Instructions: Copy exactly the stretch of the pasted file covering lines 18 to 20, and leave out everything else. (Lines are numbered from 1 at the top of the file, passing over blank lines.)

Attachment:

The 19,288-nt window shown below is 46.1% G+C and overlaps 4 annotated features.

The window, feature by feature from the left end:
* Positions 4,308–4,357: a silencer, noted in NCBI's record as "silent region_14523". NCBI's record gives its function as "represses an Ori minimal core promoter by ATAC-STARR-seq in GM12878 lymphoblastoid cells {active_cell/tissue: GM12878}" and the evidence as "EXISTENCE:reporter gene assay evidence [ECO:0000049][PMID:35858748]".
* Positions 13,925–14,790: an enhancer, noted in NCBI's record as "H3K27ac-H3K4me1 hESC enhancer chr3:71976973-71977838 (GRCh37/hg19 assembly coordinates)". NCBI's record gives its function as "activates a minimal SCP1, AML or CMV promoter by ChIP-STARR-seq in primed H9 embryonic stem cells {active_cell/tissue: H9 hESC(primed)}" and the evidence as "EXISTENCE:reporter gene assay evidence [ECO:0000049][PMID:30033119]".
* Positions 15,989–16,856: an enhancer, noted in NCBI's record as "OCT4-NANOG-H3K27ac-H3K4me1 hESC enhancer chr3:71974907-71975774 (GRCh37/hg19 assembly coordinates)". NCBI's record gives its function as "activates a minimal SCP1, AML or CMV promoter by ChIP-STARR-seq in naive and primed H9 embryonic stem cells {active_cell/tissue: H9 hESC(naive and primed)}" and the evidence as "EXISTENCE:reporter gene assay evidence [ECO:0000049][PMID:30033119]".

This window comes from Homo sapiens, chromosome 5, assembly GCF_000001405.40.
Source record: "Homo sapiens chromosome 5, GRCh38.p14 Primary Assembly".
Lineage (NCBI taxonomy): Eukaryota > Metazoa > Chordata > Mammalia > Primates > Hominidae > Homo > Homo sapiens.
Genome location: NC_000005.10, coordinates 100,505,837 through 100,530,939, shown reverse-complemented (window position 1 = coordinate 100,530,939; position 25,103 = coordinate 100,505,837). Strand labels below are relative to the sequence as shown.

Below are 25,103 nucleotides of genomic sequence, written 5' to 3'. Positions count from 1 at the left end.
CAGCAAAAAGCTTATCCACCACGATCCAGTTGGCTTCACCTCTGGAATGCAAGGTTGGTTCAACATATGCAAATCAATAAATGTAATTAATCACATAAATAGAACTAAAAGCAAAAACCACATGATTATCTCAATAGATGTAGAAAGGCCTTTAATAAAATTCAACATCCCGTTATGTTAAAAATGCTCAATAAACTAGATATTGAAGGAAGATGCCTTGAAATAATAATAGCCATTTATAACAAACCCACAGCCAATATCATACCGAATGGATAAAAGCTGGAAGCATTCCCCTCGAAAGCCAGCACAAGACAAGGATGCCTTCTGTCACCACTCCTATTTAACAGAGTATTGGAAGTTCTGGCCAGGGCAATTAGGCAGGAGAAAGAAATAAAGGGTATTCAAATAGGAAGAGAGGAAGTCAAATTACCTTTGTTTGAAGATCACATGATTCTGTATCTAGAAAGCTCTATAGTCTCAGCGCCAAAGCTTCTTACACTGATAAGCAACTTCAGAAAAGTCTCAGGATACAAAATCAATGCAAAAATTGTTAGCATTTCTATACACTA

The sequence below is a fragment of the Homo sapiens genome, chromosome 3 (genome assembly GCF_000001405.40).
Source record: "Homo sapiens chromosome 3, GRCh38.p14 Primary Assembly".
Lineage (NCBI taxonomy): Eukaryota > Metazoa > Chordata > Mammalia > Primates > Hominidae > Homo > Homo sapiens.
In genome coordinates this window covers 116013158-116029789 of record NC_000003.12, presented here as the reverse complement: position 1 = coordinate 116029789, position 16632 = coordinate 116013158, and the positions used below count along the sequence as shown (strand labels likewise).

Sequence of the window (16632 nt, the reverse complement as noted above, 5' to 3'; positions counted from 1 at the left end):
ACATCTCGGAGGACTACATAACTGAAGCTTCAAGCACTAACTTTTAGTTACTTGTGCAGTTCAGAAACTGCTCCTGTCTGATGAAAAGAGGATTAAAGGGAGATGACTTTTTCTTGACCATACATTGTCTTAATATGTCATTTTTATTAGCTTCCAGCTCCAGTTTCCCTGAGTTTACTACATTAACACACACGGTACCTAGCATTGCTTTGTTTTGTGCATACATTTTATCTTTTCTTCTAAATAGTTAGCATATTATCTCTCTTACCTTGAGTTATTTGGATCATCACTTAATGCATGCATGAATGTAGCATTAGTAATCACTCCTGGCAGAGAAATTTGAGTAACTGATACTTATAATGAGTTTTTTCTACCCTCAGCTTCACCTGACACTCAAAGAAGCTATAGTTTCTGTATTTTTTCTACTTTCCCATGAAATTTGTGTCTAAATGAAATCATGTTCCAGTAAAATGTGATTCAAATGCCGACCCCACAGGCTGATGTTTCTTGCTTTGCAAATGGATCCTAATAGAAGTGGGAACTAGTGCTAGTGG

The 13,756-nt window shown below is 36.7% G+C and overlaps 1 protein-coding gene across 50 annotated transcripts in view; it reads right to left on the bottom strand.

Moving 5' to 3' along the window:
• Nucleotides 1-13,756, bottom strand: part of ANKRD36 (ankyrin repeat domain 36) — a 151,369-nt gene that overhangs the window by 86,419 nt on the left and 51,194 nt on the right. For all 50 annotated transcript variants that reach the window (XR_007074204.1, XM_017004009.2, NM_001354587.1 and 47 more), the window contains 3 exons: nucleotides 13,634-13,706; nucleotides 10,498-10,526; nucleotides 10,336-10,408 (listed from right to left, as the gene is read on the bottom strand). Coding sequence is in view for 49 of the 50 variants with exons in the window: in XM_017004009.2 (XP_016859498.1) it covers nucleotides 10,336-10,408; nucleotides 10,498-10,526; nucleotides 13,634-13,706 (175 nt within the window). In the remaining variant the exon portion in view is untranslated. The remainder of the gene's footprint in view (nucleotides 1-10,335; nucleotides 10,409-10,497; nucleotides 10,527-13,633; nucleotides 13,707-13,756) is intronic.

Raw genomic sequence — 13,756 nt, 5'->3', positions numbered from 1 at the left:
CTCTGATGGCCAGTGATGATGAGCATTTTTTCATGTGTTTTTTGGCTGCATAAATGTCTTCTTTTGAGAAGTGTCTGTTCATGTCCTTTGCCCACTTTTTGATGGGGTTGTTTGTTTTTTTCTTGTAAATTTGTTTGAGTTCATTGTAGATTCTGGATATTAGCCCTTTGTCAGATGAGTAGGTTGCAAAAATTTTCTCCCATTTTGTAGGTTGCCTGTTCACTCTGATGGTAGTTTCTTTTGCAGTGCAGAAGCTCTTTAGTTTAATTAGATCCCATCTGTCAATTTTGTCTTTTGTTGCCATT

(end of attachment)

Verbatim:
The 13,756-nt window shown below is 36.7% G+C and overlaps 1 protein-coding gene across 50 annotated transcripts in view; it reads right to left on the bottom strand.

Moving 5' to 3' along the window:
• Nucleotides 1-13,756, bottom strand: part of ANKRD36 (ankyrin repeat domain 36) — a 151,369-nt gene that overhangs the window by 86,419 nt on the left and 51,194 nt on the right. For all 50 annotated transcript variants that reach the window (XR_007074204.1, XM_017004009.2, NM_001354587.1 and 47 more), the window contains 3 exons: nucleotides 13,634-13,706; nucleotides 10,498-10,526; nucleotides 10,336-10,408 (listed from right to left, as the gene is read on the bottom strand). Coding sequence is in view for 49 of the 50 variants with exons in the window: in XM_017004009.2 (XP_016859498.1) it covers nucleotides 10,336-10,408; nucleotides 10,498-10,526; nucleotides 13,634-13,706 (175 nt within the window). In the remaining variant the exon portion in view is untranslated. The remainder of the gene's footprint in view (nucleotides 1-10,335; nucleotides 10,409-10,497; nucleotides 10,527-13,633; nucleotides 13,707-13,756) is intronic.